AUGUSTA, Maine — Editor's note: You are starting to hear the term 'flattening the curve' as a way to stem the tide of coronavirus cases. The above video explains what that means.
Update 2:30 p.m. Tuesday, April 14
As the State continues to respond to COVID-19, Governor Janet Mills signed a proclamation extending Maine’s state of civil emergency for another thirty days through May 15, 2020.
A state of civil emergency places Maine on highest alert and allows Mills to deploy all available state resources to protect the health and safety of Maine people and to take every action she reasonably deems necessary to help respond to and protect against the spread of COVID-19 in Maine. It also eases Maine’s access to critical federal aid to boost response efforts.
“I wish this proclamation was not necessary, but the continued spread of the virus demands a sustained response by the State,” Mills said “There will be difficult days and weeks ahead, but I am confident that Maine people will continue to step up to meet this challenge, just as we have in the past, and together we will get through this. For now, I continue to urge Maine people to do their part and stay apart. This is the best way we will defeat this virus and protect the state we all know and love.”
March 15, 2020
Gov. Janet Mills took action Sunday by declaring a 'civil state of emergency' due to the rapid spread of the coronavirus around the state.
Mills said Maine has five new possible cases of COVID-19, the disease caused by the coronavirus. Mills was especially concerned with two cases: a man in his 80s that resides in the OceanView retirement community and a teenager from Cumberland County.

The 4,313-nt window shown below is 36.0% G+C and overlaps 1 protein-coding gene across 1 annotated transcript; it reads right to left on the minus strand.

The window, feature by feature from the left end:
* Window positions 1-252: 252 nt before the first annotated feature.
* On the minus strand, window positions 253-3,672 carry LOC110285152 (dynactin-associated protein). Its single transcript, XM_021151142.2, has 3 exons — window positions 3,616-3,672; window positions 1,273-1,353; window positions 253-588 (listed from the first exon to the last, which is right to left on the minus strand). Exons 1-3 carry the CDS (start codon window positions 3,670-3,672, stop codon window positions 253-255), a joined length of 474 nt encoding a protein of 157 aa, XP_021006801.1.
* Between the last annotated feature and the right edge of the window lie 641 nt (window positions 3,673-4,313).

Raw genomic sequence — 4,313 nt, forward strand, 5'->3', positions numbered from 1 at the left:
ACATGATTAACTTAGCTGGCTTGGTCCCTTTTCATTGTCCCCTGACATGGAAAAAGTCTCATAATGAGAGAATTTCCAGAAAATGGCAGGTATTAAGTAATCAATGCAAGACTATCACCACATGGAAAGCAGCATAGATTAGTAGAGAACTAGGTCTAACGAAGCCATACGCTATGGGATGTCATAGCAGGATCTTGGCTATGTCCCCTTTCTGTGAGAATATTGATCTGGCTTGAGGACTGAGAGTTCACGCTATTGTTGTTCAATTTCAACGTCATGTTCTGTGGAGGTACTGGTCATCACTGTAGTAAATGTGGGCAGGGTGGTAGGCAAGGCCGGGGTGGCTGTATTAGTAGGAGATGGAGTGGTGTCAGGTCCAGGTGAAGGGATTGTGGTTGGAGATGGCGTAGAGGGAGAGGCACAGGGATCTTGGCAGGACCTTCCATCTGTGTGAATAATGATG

NEWS CENTER Maine learned the Cumberland County boy is a current student at Cape Elizabeth Middle School. NEWS CENTER Maine obtained a letter from the Cape Elizabeth School System that detailed what the school has learned from the Maine Center for Disease Control and Prevention (CDC).
Cape Superintendent Donna Wolfrom told parents the notice was sent out so everyone involved could be prepared.
"Staff and students may have been exposed to the virus and we are informing you out of an abundance of caution," Wolfrom said. "Please monitor yourself for signs and symptoms. Call a healthcare provider if you develop symptoms. It is important that you call a healthcare facility before you show up in person. Testing is not recommended if you do not have symptoms."
Here is the full release from Cape Elizabeth:
In Maine there are seven confirmed cases, and five presumptive positive cases of COVID-19.
Maine CDC Director Dr. Nirav Shah says, “that presumptive designation means that their initial test was conducted at a non-state of Maine laboratory, not our laboratory here but at an outside laboratory. Per the U.S. CDC guidance right now – requirements – those tests will be sent to the laboratory here in Augusta for confirmation.”
- Female 50s, Androscoggin county
- Male 50s, Cumberland
- Woman 40s, Cumberland
- Male 60s, Cumberland
- Woman 20s, Cumberland
- Male 20s, Cumberland
- Male 80s, Cumberland
- Female 70s, Cumberland
- Male 70s, Cumberland
- Female 30s, Lincoln
- Male 40s, Cumberland
- Teen boy, Cumberland
Dr. Shah says out of those cases, two of the individuals have been hospitalized and three were in close contact with individuals of three other cases.
“We also now have evidence of community transmission occurring in Cumberland County," Dr. Shah said. "That means at least one of these cases resulted from an infection that cannot be linked to travel or importation from another affected part of the country. That is to say, the individual most likely acquired his or her infection within the state of Maine.”
Dr. Shah also said, “Based on the experience we have seen across the globe, across the country, across the Northeast and New England, community transmission will continue to spread across the state of Maine.”
Additionally, Mills asked for other measures to create more "social distancing to avoid person-to-person spread." Dr. Shah said that one of the new presumptive positive tests resulted in non-close company contact of another person who is positive with COVID-19. That is the first person in Maine to contract the disease without close contact.
GOVERNOR MILLS FULL STATEMENT